Sunday morning breakfast was a highlight growing up. My father and I made pancakes (Aunt Jemima’s). After we all ate, my father would read us a story.
I still enjoy Sunday mornings, and usually Cherisse makes something special, like pancakes or waffles (no mixes though); or I might make blueberry muffins and scrambled eggs. Recently we resurrected an old favorite from the Silver Palette cookbook—Bismarcks (although our version has a lot less butter…see Recipe tab).
After breakfast we read the Sunday newspapers—the Providence Journal and, thanks to my mother, The New York Times.
Last night we watched a fascinating documentary about The New York Times, called Page One. I’ve loved newspapers all my life. In high school I worked on our school paper, The Issue. In a journalism class we took a trip to The New York Times offices. The most memorable part was seeing the massive printing presses—at the time they were in the basement of the old building on 43rd street. I have yet to see the Seven Wonders of the World, but I would stack those presses against the other marvels.
For two summers—before I started college, and after my freshman year—I had an internship on the Shoreline Times, in Guilford, CT. The staff was small, which gave me great access to the editors and reporters, and great opportunity. I started on obituaries and wedding announcements—rewriting releases to fit the paper’s style. Eventually they sent me off to cover town council meetings, and some “fluff” stories that are the heart and soul of small town papers. In those two years, many talented people took me under their collective wings, and I loved every minute of it.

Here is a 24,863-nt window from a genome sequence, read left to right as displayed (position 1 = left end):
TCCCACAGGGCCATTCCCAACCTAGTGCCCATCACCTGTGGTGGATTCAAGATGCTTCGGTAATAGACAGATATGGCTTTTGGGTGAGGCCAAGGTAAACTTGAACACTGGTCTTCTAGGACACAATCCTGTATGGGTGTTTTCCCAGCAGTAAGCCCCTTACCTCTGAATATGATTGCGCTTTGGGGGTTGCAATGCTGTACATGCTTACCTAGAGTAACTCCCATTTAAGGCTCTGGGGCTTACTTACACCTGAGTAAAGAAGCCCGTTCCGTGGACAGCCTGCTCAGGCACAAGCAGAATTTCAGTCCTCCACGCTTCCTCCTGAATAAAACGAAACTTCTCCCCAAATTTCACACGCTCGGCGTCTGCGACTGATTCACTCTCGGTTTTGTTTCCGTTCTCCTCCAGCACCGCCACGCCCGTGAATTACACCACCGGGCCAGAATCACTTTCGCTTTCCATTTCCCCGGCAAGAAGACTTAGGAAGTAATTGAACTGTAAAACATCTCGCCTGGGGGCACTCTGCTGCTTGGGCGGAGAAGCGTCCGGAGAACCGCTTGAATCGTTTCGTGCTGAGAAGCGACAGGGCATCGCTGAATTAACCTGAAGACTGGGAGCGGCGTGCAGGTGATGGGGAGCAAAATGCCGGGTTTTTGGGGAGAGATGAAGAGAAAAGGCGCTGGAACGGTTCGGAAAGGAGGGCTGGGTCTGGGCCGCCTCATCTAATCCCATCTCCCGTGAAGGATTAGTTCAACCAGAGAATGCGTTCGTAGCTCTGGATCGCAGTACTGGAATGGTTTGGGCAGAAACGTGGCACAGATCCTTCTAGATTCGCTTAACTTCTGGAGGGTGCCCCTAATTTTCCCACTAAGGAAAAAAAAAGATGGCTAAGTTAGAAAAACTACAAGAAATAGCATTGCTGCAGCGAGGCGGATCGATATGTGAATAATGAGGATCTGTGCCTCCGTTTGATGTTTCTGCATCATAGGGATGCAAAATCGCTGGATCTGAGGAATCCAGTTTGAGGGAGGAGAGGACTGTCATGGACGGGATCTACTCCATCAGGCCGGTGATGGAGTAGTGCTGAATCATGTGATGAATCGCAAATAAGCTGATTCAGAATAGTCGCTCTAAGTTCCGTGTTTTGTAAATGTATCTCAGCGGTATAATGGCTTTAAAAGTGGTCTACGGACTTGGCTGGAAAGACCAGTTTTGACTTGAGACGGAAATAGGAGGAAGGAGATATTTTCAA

Page One takes you inside The New York Times over the year WikiLeaks broke, with fantastic interviews of David Carr and other editors and reporters as they cover breaking stories…including the demise of newspapers across the country, faced with dwindling advertising and proliferating alternative media outlets. The movie is as thrilling as any action film, and rekindled my passion for newspapers. More than that, it left me grateful to the brilliant people who put together the paper of record. There have been plenty of tense moments in my career, when I’ve had to make major decisions quickly. But those stresses seem laughable in comparison to the decisions made daily by the reporters and editors at the Times—how to cover, where to place (or whether or not to publish) stories that will be read by millions, and could possibly change the course of history.
Toward the end of the documentary, Bill Keller, then executive editor, said “news organizations that deploy resources to really gather information are essential to a functioning democracy. It just doesn’t work if people don’t know.”